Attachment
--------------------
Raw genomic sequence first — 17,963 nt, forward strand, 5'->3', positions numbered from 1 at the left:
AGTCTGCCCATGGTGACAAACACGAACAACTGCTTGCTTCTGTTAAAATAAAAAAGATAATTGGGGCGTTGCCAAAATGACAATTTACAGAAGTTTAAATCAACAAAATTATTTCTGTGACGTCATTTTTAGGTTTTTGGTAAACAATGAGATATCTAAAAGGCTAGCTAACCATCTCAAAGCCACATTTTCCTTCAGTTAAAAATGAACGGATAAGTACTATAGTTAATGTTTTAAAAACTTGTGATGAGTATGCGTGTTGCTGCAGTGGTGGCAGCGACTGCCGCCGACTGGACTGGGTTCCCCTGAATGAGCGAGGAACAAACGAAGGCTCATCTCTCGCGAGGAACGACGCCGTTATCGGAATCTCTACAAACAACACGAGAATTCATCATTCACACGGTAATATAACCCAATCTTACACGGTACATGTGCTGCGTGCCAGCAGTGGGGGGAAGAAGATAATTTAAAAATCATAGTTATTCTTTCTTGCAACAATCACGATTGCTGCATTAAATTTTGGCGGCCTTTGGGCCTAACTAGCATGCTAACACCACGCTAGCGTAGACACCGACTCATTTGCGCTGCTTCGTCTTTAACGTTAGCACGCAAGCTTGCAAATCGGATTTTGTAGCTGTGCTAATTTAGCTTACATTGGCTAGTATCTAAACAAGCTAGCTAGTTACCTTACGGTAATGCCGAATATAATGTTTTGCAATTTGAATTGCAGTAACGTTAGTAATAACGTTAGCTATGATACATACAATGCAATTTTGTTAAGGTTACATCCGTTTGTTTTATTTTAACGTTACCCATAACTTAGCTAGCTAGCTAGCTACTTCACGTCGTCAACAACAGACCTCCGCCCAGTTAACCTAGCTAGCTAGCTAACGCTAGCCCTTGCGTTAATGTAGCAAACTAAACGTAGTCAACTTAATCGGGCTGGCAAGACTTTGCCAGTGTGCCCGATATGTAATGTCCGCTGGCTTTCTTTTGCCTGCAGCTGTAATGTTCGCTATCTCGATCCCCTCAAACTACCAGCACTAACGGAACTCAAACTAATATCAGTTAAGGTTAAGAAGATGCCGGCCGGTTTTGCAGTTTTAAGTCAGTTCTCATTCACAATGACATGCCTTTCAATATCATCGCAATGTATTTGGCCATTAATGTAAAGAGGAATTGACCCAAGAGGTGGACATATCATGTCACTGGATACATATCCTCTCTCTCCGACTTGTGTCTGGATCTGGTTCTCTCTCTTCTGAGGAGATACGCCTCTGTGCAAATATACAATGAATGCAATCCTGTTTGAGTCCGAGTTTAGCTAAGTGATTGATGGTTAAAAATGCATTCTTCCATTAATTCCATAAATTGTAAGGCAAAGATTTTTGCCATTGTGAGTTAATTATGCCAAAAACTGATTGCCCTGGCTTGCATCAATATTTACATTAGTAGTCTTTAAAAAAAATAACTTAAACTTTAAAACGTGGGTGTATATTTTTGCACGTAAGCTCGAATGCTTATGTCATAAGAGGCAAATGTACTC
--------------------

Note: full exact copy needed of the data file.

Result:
Raw genomic sequence first — 17,963 nt, forward strand, 5'->3', positions numbered from 1 at the left:
AGTCTGCCCATGGTGACAAACACGAACAACTGCTTGCTTCTGTTAAAATAAAAAAGATAATTGGGGCGTTGCCAAAATGACAATTTACAGAAGTTTAAATCAACAAAATTATTTCTGTGACGTCATTTTTAGGTTTTTGGTAAACAATGAGATATCTAAAAGGCTAGCTAACCATCTCAAAGCCACATTTTCCTTCAGTTAAAAATGAACGGATAAGTACTATAGTTAATGTTTTAAAAACTTGTGATGAGTATGCGTGTTGCTGCAGTGGTGGCAGCGACTGCCGCCGACTGGACTGGGTTCCCCTGAATGAGCGAGGAACAAACGAAGGCTCATCTCTCGCGAGGAACGACGCCGTTATCGGAATCTCTACAAACAACACGAGAATTCATCATTCACACGGTAATATAACCCAATCTTACACGGTACATGTGCTGCGTGCCAGCAGTGGGGGGAAGAAGATAATTTAAAAATCATAGTTATTCTTTCTTGCAACAATCACGATTGCTGCATTAAATTTTGGCGGCCTTTGGGCCTAACTAGCATGCTAACACCACGCTAGCGTAGACACCGACTCATTTGCGCTGCTTCGTCTTTAACGTTAGCACGCAAGCTTGCAAATCGGATTTTGTAGCTGTGCTAATTTAGCTTACATTGGCTAGTATCTAAACAAGCTAGCTAGTTACCTTACGGTAATGCCGAATATAATGTTTTGCAATTTGAATTGCAGTAACGTTAGTAATAACGTTAGCTATGATACATACAATGCAATTTTGTTAAGGTTACATCCGTTTGTTTTATTTTAACGTTACCCATAACTTAGCTAGCTAGCTAGCTACTTCACGTCGTCAACAACAGACCTCCGCCCAGTTAACCTAGCTAGCTAGCTAACGCTAGCCCTTGCGTTAATGTAGCAAACTAAACGTAGTCAACTTAATCGGGCTGGCAAGACTTTGCCAGTGTGCCCGATATGTAATGTCCGCTGGCTTTCTTTTGCCTGCAGCTGTAATGTTCGCTATCTCGATCCCCTCAAACTACCAGCACTAACGGAACTCAAACTAATATCAGTTAAGGTTAAGAAGATGCCGGCCGGTTTTGCAGTTTTAAGTCAGTTCTCATTCACAATGACATGCCTTTCAATATCATCGCAATGTATTTGGCCATTAATGTAAAGAGGAATTGACCCAAGAGGTGGACATATCATGTCACTGGATACATATCCTCTCTCTCCGACTTGTGTCTGGATCTGGTTCTCTCTCTTCTGAGGAGATACGCCTCTGTGCAAATATACAATGAATGCAATCCTGTTTGAGTCCGAGTTTAGCTAAGTGATTGATGGTTAAAAATGCATTCTTCCATTAATTCCATAAATTGTAAGGCAAAGATTTTTGCCATTGTGAGTTAATTATGCCAAAAACTGATTGCCCTGGCTTGCATCAATATTTACATTAGTAGTCTTTAAAAAAAATAACTTAAACTTTAAAACGTGGGTGTATATTTTTGCACGTAAGCTCGAATGCTTATGTCATAAGAGGCAAATGTACTC